I have always jokingly observed that I have a foot fetish. Perhaps it is true though it’s not something about which I have consulted a professional. I confess I rather like feet all other things being equal. By that I mean I obviously only applaud the well-maintained and naturally crafted feet. There are for example some dreadful renditions of feet caused by arthritis and neglect. Those poor feet are not what I’m talking about at all, not at all!
Without lingering on the subject to the point of obsession, I might be permitted to observe that ears and hands fall into the same general category for me as feet. The ear-thing is perhaps a little strange and less easy to explain; it’s somehow associated with hair (the ears and hair so often complement one another in my view). I could spew some rubbish about being a piano player (I hate the word “pianist”) and how that has inspired me to notice hands over the years, but it is nothing of the sort. I just like hands the same way I like feet. Nice hands, nice feet.
Anyway…the extension of this moderate perversion is that I am also terribly fond of footwear, shoes and half-Wellingtons in particular, and of course mostly in leather (though sometimes canvass but not generally rubber). In my present circumstances I have no occasion on which to wear anything other than extremely comfortable footwear, basically leisure footwear. For almost the entire year I am in a warm or hot climate which of course doesn’t lend itself to heavier shoes and certainly not boots. The last pair of boots I bought for Autumn was a pair of Blundstone (Tasmania Australia 1870):
These boots are exceedingly popular with the horsey set because they can go from the barn to the stirrup and everything in between and they are besides terribly comfortable. My pair is in the closet at home in Canada where they will likely stay forever. They are too much leather for what I do these days. My shoe of choice is now the deck shoe. The primary reason is that they are comfortable (read: sloppy). They can be put on and taken off with a minimum of trouble. They can be worn with short pants (of course) but also long pants; and with or without socks. The industry leader is Sperry but SAS (San Antonio Shoemaker) is making in-roads in particular because they carry W (wide) and WW (double-wide) sizes not just the standard M (medium):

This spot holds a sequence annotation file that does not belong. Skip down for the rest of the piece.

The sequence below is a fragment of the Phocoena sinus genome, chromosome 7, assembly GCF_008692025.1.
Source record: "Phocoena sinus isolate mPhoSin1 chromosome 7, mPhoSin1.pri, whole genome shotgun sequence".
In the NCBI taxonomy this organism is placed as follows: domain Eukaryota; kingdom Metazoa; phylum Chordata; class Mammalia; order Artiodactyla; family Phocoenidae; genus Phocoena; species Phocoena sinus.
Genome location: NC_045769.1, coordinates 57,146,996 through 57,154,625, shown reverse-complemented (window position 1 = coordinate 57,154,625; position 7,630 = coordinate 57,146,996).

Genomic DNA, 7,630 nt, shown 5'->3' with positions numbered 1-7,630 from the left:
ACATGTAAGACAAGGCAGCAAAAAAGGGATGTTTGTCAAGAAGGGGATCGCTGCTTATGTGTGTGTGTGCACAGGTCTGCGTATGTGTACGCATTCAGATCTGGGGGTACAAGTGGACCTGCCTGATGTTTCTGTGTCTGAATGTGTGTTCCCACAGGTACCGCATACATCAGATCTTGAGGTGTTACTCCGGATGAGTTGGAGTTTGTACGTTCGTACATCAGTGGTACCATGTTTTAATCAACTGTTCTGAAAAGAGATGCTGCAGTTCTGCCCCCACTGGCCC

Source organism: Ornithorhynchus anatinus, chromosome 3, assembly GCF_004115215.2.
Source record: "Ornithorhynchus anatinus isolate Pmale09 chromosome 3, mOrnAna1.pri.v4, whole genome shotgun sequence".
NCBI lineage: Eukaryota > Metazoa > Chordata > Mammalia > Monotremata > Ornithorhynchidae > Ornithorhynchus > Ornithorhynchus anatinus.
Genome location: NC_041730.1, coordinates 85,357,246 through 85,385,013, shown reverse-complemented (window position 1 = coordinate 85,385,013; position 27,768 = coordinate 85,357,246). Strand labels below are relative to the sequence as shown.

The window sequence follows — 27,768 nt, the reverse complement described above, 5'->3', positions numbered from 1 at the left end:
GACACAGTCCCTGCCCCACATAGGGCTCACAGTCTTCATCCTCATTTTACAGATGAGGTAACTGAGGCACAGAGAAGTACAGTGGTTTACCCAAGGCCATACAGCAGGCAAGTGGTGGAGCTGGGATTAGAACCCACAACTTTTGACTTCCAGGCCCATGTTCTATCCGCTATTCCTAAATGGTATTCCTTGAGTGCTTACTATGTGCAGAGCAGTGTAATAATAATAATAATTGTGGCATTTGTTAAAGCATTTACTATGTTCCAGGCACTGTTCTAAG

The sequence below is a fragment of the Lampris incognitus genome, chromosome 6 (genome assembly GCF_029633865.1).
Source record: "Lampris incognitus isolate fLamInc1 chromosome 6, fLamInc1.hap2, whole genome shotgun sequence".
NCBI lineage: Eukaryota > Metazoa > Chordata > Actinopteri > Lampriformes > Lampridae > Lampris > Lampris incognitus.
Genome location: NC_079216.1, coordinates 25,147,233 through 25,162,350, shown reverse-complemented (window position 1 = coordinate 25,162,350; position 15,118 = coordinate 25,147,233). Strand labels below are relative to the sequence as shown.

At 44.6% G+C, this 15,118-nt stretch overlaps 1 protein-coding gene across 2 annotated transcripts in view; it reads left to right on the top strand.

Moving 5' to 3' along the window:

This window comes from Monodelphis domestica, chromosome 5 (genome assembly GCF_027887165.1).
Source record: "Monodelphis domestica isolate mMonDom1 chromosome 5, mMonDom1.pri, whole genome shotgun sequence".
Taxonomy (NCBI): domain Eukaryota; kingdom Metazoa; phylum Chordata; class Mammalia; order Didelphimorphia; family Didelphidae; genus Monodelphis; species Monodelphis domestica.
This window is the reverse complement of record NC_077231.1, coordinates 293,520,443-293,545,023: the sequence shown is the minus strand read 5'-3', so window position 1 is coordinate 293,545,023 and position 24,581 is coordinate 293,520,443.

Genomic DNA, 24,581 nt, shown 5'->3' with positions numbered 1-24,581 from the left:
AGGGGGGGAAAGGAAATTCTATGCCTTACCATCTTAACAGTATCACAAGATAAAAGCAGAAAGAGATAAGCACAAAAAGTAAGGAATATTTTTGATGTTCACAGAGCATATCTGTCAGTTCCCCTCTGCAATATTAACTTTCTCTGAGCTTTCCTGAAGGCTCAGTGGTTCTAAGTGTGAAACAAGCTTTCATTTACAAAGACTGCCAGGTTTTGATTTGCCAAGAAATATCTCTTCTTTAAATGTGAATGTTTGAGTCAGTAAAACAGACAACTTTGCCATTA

The brand is manufactured in the USA and has some higher-quality fittings and finishing than others of a similar style.
If I were to wear something dressier it would unquestionably be the Brogue and preferably the loafer:
The loafer has the advantage of admitting to more casual wear as well. Interestingly the look was blended with the half-Wellington by Doc Martens:
I once had a pair of those but they were more commendable for their fashion than their comfort (even though people used to swear by them).
About forty years ago when I was just discovering the delight of making (and spending) money, I had two pairs of boots made for me. At the same time I was having my suits and dress shirts made for me. They all have one thing in common – more trouble than it’s worth. The only exception to tailor-made stuff would be the pair of Highland evening wear trousers I commissioned to complement my Bonnie Prince Charlie jacket and waistcoat.
When it comes to paraphernalia there is nothing quite like Scottish regalia. There is in addition to the clothing the Sgian-Dubh, sterling silver neck cup, sporran, kilt pin, flask and sock flags. The mandatory shoes for Highland evening wear are a variation on the Ghillie Brogue:
I get breathless recalling this stuff! It is no wonder I have opted over the years to abandon the complications of footwear.